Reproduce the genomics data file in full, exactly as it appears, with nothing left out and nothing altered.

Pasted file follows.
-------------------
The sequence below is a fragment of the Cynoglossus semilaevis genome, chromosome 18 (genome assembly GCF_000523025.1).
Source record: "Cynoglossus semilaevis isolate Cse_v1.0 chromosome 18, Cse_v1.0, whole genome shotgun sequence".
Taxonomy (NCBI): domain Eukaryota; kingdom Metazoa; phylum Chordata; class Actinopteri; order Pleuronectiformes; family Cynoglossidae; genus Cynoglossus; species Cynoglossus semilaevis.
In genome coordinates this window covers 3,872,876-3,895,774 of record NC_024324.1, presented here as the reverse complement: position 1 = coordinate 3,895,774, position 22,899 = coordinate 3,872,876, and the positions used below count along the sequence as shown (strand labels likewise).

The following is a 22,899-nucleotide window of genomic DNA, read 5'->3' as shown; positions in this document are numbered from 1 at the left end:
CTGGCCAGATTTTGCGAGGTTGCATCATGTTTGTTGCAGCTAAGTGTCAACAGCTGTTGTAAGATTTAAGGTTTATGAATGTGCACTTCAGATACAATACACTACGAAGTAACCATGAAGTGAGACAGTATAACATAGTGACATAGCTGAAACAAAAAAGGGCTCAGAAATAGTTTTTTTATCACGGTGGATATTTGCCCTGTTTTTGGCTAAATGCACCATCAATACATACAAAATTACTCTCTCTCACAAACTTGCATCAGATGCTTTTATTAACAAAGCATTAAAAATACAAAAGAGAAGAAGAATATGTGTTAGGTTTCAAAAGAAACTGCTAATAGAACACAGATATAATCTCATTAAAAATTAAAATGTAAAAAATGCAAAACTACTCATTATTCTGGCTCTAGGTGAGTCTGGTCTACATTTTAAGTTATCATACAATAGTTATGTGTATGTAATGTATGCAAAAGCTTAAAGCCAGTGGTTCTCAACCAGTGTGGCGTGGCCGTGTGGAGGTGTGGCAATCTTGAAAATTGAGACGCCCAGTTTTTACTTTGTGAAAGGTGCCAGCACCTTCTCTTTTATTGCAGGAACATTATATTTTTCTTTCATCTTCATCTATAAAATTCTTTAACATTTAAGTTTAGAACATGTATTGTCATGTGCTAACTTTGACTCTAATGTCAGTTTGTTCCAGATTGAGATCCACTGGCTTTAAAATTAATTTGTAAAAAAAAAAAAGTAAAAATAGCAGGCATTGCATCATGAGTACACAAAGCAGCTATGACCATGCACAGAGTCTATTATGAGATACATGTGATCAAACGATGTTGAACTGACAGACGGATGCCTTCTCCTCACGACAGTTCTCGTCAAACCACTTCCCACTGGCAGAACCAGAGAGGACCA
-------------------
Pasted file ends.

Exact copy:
The sequence below is a fragment of the Cynoglossus semilaevis genome, chromosome 18 (genome assembly GCF_000523025.1).
Source record: "Cynoglossus semilaevis isolate Cse_v1.0 chromosome 18, Cse_v1.0, whole genome shotgun sequence".
Taxonomy (NCBI): domain Eukaryota; kingdom Metazoa; phylum Chordata; class Actinopteri; order Pleuronectiformes; family Cynoglossidae; genus Cynoglossus; species Cynoglossus semilaevis.
In genome coordinates this window covers 3,872,876-3,895,774 of record NC_024324.1, presented here as the reverse complement: position 1 = coordinate 3,895,774, position 22,899 = coordinate 3,872,876, and the positions used below count along the sequence as shown (strand labels likewise).

The following is a 22,899-nucleotide window of genomic DNA, read 5'->3' as shown; positions in this document are numbered from 1 at the left end:
CTGGCCAGATTTTGCGAGGTTGCATCATGTTTGTTGCAGCTAAGTGTCAACAGCTGTTGTAAGATTTAAGGTTTATGAATGTGCACTTCAGATACAATACACTACGAAGTAACCATGAAGTGAGACAGTATAACATAGTGACATAGCTGAAACAAAAAAGGGCTCAGAAATAGTTTTTTTATCACGGTGGATATTTGCCCTGTTTTTGGCTAAATGCACCATCAATACATACAAAATTACTCTCTCTCACAAACTTGCATCAGATGCTTTTATTAACAAAGCATTAAAAATACAAAAGAGAAGAAGAATATGTGTTAGGTTTCAAAAGAAACTGCTAATAGAACACAGATATAATCTCATTAAAAATTAAAATGTAAAAAATGCAAAACTACTCATTATTCTGGCTCTAGGTGAGTCTGGTCTACATTTTAAGTTATCATACAATAGTTATGTGTATGTAATGTATGCAAAAGCTTAAAGCCAGTGGTTCTCAACCAGTGTGGCGTGGCCGTGTGGAGGTGTGGCAATCTTGAAAATTGAGACGCCCAGTTTTTACTTTGTGAAAGGTGCCAGCACCTTCTCTTTTATTGCAGGAACATTATATTTTTCTTTCATCTTCATCTATAAAATTCTTTAACATTTAAGTTTAGAACATGTATTGTCATGTGCTAACTTTGACTCTAATGTCAGTTTGTTCCAGATTGAGATCCACTGGCTTTAAAATTAATTTGTAAAAAAAAAAAAGTAAAAATAGCAGGCATTGCATCATGAGTACACAAAGCAGCTATGACCATGCACAGAGTCTATTATGAGATACATGTGATCAAACGATGTTGAACTGACAGACGGATGCCTTCTCCTCACGACAGTTCTCGTCAAACCACTTCCCACTGGCAGAACCAGAGAGGACCA